The XID Core Programme

The core programme aims at identifying spectroscopically significant samples of XMM sources at several flux limits and Galactic latitudes

Optimal energy band for source selection

The optimal energy band to be used to define the sample of sources should:  After considerable thought and simulation we adopted the 0.5 - 4.5 keV as the band to be used for the XID programme. We also decided that the X-ray images to use for the core programme should be such that the detection limit is considerably below the faintest source used.
This ensures that we will have X-ray colour and extent information and the possibility of studying variability. In particular, X-ray colour information is very important to find absorbed AGN (see Della Ceca et al 1999).

In order to avoid severe vignetting and confusion due to an excessive degradation of the PSF, we resort to X-ray sources found within a radius of 12' from the optical axis. The area covered per pointing for survey purposes is therefore ~ 0.13 deg2.

High Galactic Latitude

The high galactic latitude core programme consists of 1000 sources each in three different flux classes (>10-15, >10-14, >10-13, erg cm-2 s-1) given in the above passband. The relevance of these surveys is highlighted in graph 3 against existing and planned surveys.

    For the logN-logS function prediction we used the Hasinger et al (1998) source counts in the 0.5-2 keV band and the prediction from Cagnoni et al (1997) (based on the Comastri et al 1995 model) for the 2-10 keV band, both approximately converted to the 0.5-4.5 keV band. We also compute the AGN content of the fields in the various samples by carrying out simulations of the Comastri et al (1995) AGN. Note that the Medium Sample counts, and to a much larger extent the Faint Sample counts, are extrapolated as opposed to measured.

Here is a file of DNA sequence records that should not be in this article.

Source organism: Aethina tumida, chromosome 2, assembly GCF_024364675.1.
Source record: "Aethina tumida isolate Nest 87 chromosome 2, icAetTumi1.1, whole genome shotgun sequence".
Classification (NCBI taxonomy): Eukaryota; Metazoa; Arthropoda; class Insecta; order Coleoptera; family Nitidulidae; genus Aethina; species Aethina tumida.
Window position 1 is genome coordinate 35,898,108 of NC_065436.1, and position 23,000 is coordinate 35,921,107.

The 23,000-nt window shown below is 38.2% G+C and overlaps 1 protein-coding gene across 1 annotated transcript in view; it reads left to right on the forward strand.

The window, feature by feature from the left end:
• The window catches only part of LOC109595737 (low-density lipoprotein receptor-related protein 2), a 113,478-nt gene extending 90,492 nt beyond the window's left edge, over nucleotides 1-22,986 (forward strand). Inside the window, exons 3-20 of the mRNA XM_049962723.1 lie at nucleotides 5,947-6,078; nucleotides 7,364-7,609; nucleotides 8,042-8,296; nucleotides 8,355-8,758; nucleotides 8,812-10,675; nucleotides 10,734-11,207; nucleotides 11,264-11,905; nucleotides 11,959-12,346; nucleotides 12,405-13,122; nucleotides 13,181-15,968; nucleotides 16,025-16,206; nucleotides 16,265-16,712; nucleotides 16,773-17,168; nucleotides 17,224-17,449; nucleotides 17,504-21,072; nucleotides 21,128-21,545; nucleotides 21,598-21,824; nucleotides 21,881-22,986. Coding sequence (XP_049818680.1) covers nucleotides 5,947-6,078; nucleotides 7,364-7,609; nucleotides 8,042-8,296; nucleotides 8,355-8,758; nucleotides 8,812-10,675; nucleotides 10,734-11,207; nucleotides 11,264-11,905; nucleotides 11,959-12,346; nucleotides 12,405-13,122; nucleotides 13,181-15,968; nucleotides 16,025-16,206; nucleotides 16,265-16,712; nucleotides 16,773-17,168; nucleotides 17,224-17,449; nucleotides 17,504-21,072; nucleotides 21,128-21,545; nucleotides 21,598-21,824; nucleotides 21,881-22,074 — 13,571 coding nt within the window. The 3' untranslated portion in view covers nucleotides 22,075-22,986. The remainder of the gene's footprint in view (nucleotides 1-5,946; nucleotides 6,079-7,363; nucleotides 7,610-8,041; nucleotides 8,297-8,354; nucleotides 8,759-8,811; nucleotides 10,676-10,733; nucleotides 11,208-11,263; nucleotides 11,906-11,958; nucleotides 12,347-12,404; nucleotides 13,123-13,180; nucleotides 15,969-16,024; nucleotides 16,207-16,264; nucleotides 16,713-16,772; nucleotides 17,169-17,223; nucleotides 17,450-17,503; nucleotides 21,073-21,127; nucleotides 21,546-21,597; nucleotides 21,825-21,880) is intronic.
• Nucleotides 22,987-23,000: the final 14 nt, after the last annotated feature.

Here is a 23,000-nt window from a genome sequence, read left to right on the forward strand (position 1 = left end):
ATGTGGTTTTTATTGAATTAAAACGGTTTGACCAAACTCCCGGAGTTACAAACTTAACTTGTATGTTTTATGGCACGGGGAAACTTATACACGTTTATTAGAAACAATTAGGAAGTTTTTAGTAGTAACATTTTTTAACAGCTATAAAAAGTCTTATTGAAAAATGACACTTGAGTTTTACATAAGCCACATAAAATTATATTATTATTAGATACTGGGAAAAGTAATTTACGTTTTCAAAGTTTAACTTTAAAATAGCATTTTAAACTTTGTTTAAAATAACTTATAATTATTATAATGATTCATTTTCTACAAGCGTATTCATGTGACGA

Sample Flux limit
erg cm-2 s-1
N (> S) 
Faint (F) 10-15 2200 24-25 262 260
Medium (M) 10-14 340 21-23 36 19
Bright (B) 10-13 10 17-21 1.1 0.4

Faint sample

 This class needs specific XMM pointings (about 100-400 ks), which will have to be made for the purpose of deep surveys.
In the XMM PV-Cal and GT programme, a few groups have already put in deep pointings fulfilling this purpose (e.g. Giacconi deep field, MSSL field, Lockman Hole).
At least in part the Subaru deep survey (which will be carried out in GT for the SSC) will fulfill some of the goals, although the average XMM exposure time of 50 ks, per field will not be sensitive enough.
To fight source confusion teaming up with Chandra deep surveys is a good strategy, which has already partially happened since two of the XMM deep fields (Giacconi field and Lockman Hole) will also be observed with Chandra.
The optical follow-up of the deep XMM fields definitely needs 8m-class telescopes and the respective teams to have access to these (e.g. Keck, VLT, Gemini, Subaru, later LBT, GTC).

Figure 3: A compendium of hard x-ray surveys.

Medium sample

About 30-50 fields with an exposure time close to the median exposure of all XMM pointings are necessary for this class. This programme is very similar in scope to the RIXOS project, but with a considerably larger source density.
The RIXOS experience shows that it is advisable to select fields which have a significantly lower sensitivity threshold than the flux limit aimed for. This way the Eddington bias is minimized, the source positions errors are minimized and all sources in the survey sample have significant X-ray information (spectra, time variability, extent).

Unlike RIXOS, however, the availability of modern optical instrumentation will make the bulk of this project a relatively easy task.
Wide-field imaging instruments are available which will cover the XMM fields in one go. In order to take advantage of the facilities that will eventually be available in both hemispheres, the target fields will be distributed over the whole sky.

The spectroscopic follow-up can ideally be initiated with existing wide-field multifibre instruments (e.g. on the AAT and the WHT). For emission-line objects these reach about ~22m in a 2 hour exposure. We will probably need 2 different exposures per field in order to cope with close candidate counterparts. Assuming 3-4 hours per field in total including setup, we need a total of about 20-25 nights on 4m-class telescopes.

Those counterparts which turn out fainter than the fibre limit will have to be followed up later, e.g. with individual exposures or multislit exposures from 4-8m class telescopes. For distant cluster candidates it will also be interesting to make integral-field spectroscopy.

Bright sample

This sample is the classical "jump and run" sample, the identification mode used for the Einstein Extended Medium Sensitivity Survey (EMSS) and the ROSAT Bright Survey (RBS).
In the case of XMM, the error boxes will be so good and the median counterparts so bright, that only about 1.5 spectra per counterpart are necessary. Spectroscopy can be done with 2m class telescopes.
Our experience with theRBS is that under good conditions up to 20 objects can be identified per night.